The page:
Laying the text aside, His Holiness commented that people often think that outlying lands and barbarian lands are the same. Many presumed Tibet to be a central land, but as it lacks one of the four pillars –fully ordained nuns–Tibet is an outlying land. Consequently, you could end up saying that Tibetans are barbarians!
    Across the world today there are many places of conflict or deprivation in the world where people lack the leisures and resources. Living in a war zone, all your energy would go into staying alive, let alone practising Dharma. In some parts of the world, many had to live in great deprivation, not enough food or even water to drink; sometimes the only thing available to drink is the urine from oxen. In such a place, you would be focused on getting the bare necessities to stay alive not on dharma practice.
    On one hand, we need to realise what a great opportunity we have and take responsibility to use it properly and make our precious human lives meaningful. On the other, we need to think compassionately of those who do not have such opportunities.
    The Karmapa gave an heart-rending, true example: In Iraq there was a young girl, maybe five or six years old. She had no one. Her mother was dead. And so the little girl drew a large picture of her mother in the road outside her school. Placing her shoes outside the picture, she lay down on top of it, as if she were sleeping in her mother’s lap.
    We need to understand that we already possess all that we need. If we follow our desires, he warned, they are endless and we will never be able to fulfil them: A wise man said, “Contentment is a jewel which is present naturally within us. It is not something that we buy from outside. If we know how to be content then we are rich. If we do not have contentment, no matter how many billions of dollars we have, inside we will feel like a beggar. We will feel like we never have enough. We will never think, ‘I’ve got what I need. I’ve got all the resources I need.’”
    Addressing the monks specifically he compared the resources they had in India with those of a monk at Tsurphu, in Tibet. To begin with, a monk at Tsurphu had to build his own room, either from his own money or his family had to give him the money. Then he had to get his own food, and buy his own clothes. In India monasteries provide food, accommodation and clothing.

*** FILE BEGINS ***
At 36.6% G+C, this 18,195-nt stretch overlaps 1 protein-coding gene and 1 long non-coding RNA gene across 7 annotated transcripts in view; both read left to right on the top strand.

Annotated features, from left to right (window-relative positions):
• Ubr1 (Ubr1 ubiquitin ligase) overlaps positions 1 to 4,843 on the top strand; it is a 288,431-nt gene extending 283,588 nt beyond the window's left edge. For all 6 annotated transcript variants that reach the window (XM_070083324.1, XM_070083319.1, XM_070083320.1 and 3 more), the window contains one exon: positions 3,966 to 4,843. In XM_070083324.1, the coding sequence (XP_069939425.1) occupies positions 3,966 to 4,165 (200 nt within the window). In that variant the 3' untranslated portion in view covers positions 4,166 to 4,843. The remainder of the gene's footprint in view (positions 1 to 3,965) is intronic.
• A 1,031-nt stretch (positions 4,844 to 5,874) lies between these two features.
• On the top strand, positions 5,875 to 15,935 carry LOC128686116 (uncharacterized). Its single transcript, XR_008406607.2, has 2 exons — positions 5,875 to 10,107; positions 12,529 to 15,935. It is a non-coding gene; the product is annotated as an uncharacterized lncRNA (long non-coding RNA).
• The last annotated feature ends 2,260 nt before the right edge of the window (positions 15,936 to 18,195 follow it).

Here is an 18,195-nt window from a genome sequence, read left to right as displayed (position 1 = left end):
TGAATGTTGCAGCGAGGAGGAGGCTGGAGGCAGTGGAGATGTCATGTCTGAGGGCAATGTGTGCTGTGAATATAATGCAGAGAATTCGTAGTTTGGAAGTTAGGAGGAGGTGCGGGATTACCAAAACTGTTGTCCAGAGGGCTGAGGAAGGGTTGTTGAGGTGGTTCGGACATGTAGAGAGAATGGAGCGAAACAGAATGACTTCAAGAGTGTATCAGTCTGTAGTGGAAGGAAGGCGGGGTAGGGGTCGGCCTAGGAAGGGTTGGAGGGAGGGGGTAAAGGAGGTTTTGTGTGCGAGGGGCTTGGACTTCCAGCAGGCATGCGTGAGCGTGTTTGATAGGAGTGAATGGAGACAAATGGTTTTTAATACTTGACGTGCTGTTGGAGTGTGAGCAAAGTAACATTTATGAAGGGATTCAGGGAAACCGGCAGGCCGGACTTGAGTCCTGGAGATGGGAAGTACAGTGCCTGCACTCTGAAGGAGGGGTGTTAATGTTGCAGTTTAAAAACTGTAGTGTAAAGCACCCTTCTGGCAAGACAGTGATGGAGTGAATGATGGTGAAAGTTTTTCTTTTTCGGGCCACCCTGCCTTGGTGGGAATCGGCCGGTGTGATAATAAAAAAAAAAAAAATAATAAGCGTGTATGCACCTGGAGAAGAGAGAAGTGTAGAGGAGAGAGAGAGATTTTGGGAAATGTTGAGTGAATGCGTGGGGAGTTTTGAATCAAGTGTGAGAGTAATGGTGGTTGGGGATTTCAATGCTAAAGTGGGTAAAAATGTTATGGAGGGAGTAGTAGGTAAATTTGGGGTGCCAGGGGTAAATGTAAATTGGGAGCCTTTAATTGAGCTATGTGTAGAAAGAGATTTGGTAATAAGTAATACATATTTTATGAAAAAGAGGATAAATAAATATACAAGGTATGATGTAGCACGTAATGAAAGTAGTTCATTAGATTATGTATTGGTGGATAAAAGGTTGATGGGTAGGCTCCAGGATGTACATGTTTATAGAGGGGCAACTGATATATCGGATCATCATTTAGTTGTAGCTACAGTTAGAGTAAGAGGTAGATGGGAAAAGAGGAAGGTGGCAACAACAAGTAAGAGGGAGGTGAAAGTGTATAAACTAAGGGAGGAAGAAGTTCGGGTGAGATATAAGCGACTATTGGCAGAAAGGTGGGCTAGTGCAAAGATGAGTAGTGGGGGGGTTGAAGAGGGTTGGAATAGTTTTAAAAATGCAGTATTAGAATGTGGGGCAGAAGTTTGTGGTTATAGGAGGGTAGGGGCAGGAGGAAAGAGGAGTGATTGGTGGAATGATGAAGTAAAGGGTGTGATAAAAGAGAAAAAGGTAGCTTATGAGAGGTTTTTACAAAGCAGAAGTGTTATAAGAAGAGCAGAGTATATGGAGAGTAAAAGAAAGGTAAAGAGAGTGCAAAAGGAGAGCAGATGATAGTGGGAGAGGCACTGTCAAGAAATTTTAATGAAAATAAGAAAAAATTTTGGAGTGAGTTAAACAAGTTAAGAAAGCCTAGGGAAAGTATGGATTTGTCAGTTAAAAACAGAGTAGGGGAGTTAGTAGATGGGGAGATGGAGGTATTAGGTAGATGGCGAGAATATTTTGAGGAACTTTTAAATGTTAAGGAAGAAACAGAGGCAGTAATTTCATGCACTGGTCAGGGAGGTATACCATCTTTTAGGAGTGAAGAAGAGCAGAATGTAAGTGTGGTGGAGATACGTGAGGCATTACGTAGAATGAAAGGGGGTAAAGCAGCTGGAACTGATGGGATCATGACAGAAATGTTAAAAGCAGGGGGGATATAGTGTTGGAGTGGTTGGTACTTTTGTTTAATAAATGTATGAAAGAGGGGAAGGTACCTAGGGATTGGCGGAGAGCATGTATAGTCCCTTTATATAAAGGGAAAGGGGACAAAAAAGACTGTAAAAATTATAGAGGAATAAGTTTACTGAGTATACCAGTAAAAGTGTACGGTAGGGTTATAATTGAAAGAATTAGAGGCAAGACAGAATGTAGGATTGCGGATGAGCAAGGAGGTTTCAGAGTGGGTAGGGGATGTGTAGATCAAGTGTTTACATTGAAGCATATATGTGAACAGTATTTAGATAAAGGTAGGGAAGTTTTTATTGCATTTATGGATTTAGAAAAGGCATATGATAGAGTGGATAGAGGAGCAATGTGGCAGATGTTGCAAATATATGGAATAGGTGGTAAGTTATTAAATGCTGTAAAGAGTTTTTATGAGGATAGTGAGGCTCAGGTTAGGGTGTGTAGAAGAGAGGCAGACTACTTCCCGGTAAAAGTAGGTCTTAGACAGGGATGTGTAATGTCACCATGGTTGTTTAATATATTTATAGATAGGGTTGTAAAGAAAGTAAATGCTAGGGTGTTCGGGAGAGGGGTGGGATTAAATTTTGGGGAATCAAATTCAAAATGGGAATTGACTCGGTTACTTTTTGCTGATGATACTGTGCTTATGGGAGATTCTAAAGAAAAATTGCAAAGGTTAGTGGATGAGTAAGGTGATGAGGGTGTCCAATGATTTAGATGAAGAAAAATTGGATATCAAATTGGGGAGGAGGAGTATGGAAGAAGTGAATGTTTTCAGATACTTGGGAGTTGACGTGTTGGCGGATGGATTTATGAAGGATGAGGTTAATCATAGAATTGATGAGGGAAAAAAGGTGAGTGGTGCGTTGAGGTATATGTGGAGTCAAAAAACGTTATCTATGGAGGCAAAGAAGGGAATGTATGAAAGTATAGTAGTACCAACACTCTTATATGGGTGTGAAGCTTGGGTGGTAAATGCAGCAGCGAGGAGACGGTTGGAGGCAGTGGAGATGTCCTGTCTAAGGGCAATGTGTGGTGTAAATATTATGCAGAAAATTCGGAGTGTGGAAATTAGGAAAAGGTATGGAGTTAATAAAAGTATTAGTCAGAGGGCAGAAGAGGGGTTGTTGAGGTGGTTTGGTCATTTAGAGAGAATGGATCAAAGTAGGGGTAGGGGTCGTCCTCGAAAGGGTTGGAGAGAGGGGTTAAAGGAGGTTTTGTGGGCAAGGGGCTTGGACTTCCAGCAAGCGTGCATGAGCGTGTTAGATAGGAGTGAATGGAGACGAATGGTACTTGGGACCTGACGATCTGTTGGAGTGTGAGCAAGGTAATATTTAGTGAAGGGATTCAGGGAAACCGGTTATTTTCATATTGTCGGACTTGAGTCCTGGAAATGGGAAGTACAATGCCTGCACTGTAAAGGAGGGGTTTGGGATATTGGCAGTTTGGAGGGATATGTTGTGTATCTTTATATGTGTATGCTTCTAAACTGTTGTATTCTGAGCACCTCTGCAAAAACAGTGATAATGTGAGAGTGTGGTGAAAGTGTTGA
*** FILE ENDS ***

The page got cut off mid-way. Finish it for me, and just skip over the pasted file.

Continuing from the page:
Monks in India had the leisures and the resources, so they should not let the opportunity go to waste. The Karmapa gave a final warning from the text:
    “Accomplishing something for the purposes of this life is like eating poisoned food.”
    History of the Debate Texts and Details of the Gampopa Conference
    The final section of the afternoon was directed at the monks. The Gyalwang Karmapa noted that this is the third and final year studying Collected Topics, Types of Evidence, and Types of Mind. The book on Types of Evidence and Types of Mind contains a text by Namgyal Drakpa. The study book for Collected Topics has been published in three separate sections Beginning, Intermediate, and Advanced level. It is based on a root text by the Sixth Shamar Choekyi Wangchuk with a commentary written by His Holiness.
    His Holiness went on to give details of the final part of the Gunchö, which will take the form of a four-day conference on Gampopa’s The Jewel Ornament of Liberation. Gampopa practised both streams of instruction from the Kadampa and the Mahamudra traditions, and the foundation of these instructions is contained in The Jewel Ornament of Liberation and The Precious Garland of the Supreme Path. The conference will continue for three years, so that the monks have the opportunity to fully appreciate this text which describes the stages of the path of the three different types of individual.